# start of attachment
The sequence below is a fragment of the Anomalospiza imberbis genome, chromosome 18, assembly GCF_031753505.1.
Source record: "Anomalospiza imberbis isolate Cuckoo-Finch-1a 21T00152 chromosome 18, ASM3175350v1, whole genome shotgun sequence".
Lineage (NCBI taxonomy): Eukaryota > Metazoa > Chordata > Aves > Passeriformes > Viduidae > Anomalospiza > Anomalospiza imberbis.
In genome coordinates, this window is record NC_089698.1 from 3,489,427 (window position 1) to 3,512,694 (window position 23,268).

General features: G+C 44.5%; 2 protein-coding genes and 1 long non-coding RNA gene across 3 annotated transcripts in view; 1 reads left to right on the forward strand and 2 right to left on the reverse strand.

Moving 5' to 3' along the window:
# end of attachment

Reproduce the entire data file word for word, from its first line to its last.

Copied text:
The sequence below is a fragment of the Anomalospiza imberbis genome, chromosome 18, assembly GCF_031753505.1.
Source record: "Anomalospiza imberbis isolate Cuckoo-Finch-1a 21T00152 chromosome 18, ASM3175350v1, whole genome shotgun sequence".
Lineage (NCBI taxonomy): Eukaryota > Metazoa > Chordata > Aves > Passeriformes > Viduidae > Anomalospiza > Anomalospiza imberbis.
In genome coordinates, this window is record NC_089698.1 from 3,489,427 (window position 1) to 3,512,694 (window position 23,268).

General features: G+C 44.5%; 2 protein-coding genes and 1 long non-coding RNA gene across 3 annotated transcripts in view; 1 reads left to right on the forward strand and 2 right to left on the reverse strand.

Moving 5' to 3' along the window: